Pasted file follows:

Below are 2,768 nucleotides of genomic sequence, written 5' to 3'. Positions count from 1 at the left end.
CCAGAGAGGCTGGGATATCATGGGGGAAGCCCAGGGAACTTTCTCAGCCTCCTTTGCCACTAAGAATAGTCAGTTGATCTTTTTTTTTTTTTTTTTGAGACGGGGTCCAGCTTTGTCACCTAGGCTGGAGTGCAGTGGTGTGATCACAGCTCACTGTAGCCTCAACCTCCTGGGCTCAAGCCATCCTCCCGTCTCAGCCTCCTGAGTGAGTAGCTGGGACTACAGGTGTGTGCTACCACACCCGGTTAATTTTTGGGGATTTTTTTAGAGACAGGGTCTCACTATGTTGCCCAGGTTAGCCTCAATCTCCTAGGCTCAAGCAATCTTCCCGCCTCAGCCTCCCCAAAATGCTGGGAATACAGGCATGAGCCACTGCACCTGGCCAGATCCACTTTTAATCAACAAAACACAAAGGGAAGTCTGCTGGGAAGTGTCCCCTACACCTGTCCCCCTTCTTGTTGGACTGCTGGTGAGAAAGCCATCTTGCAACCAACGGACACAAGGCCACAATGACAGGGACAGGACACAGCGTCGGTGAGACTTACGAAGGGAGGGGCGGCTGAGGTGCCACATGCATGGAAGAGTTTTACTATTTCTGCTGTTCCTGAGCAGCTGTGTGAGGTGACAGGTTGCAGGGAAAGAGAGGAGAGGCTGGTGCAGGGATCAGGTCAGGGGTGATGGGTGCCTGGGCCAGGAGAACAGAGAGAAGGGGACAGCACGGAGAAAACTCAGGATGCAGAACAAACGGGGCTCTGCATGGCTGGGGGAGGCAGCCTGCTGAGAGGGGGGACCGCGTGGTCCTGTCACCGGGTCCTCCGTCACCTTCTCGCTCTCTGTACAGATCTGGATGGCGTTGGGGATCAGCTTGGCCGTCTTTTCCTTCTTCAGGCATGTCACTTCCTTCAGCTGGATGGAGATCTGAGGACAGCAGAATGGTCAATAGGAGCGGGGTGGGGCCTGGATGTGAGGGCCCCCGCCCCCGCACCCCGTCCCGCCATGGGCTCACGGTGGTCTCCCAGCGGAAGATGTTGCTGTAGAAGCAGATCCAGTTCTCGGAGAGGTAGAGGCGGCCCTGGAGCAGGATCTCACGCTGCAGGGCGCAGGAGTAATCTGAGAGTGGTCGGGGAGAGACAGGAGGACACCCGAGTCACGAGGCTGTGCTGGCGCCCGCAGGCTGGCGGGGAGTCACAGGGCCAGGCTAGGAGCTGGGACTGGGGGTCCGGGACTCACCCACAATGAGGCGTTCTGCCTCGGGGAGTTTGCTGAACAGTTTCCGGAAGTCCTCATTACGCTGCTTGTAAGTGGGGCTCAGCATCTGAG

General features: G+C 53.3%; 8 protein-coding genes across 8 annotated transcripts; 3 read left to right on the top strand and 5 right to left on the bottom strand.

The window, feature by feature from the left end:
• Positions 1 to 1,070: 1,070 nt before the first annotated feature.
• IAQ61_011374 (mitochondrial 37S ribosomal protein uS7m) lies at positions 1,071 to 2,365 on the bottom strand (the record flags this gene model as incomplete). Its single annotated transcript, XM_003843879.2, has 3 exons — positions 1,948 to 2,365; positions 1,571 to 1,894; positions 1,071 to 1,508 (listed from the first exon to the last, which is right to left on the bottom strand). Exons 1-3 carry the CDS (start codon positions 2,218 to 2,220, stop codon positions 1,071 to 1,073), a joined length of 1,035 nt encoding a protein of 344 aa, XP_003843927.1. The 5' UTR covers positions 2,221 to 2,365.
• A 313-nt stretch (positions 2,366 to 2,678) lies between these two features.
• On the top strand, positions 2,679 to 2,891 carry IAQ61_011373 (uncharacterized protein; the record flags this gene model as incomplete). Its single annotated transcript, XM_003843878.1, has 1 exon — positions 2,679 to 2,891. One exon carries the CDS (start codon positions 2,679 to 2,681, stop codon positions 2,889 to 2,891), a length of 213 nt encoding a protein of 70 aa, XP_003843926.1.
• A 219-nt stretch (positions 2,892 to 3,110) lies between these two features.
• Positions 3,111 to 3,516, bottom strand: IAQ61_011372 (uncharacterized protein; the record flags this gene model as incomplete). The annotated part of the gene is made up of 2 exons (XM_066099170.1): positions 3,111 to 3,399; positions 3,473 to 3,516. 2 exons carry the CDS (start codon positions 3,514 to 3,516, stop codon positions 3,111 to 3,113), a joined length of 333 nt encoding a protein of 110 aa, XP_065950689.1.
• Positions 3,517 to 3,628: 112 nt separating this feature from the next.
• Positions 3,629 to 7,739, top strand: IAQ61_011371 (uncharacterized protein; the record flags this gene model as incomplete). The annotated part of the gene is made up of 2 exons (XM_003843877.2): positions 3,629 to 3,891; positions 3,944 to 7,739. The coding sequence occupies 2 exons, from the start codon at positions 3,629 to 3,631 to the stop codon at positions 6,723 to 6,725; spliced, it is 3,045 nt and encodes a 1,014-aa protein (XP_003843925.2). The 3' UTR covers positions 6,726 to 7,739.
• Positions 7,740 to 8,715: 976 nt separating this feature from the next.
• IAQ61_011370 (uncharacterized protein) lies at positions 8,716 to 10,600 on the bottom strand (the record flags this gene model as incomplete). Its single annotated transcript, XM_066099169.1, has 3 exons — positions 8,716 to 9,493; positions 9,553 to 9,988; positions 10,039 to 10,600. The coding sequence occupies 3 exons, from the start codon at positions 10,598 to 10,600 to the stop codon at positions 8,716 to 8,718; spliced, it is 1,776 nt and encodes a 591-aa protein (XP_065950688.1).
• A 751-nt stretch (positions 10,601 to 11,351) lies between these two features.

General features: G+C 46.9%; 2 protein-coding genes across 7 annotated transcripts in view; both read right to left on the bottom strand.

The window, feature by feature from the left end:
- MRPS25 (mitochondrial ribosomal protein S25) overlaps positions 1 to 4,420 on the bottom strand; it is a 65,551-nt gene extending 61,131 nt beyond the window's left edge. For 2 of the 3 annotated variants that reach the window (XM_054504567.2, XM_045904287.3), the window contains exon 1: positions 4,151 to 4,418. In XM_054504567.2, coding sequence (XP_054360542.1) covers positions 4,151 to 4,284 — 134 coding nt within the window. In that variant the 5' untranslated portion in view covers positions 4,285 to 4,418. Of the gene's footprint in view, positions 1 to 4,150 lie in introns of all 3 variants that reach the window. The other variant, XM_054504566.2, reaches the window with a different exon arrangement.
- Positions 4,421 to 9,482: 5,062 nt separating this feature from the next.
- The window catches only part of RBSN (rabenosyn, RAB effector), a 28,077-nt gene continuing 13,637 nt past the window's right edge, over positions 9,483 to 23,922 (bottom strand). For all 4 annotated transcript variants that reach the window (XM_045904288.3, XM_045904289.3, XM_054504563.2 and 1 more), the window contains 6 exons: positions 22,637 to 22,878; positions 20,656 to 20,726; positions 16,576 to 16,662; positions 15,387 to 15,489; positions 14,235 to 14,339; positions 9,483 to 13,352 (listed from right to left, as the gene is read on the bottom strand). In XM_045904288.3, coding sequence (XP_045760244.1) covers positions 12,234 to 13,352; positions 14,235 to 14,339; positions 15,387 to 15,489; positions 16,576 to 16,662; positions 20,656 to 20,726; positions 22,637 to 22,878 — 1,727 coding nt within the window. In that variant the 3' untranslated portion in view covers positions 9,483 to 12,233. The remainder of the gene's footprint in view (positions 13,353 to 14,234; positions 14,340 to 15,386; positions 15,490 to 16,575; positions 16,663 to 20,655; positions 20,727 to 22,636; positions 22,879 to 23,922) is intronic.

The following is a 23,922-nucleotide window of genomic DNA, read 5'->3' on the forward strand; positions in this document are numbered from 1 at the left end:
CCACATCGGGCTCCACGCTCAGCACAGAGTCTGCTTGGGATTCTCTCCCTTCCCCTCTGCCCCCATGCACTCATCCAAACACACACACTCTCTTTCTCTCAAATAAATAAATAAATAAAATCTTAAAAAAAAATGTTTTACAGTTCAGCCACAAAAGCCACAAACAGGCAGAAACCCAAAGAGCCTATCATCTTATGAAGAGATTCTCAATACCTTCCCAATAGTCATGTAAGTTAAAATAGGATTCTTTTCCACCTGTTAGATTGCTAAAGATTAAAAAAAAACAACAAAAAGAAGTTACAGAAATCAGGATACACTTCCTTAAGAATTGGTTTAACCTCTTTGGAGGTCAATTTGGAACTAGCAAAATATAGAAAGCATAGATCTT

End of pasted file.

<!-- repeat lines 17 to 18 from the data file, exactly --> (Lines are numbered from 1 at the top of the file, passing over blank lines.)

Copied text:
The window, feature by feature from the left end:
- MRPS25 (mitochondrial ribosomal protein S25) overlaps positions 1 to 4,420 on the bottom strand; it is a 65,551-nt gene extending 61,131 nt beyond the window's left edge. For 2 of the 3 annotated variants that reach the window (XM_054504567.2, XM_045904287.3), the window contains exon 1: positions 4,151 to 4,418. In XM_054504567.2, coding sequence (XP_054360542.1) covers positions 4,151 to 4,284 — 134 coding nt within the window. In that variant the 5' untranslated portion in view covers positions 4,285 to 4,418. Of the gene's footprint in view, positions 1 to 4,150 lie in introns of all 3 variants that reach the window. The other variant, XM_054504566.2, reaches the window with a different exon arrangement.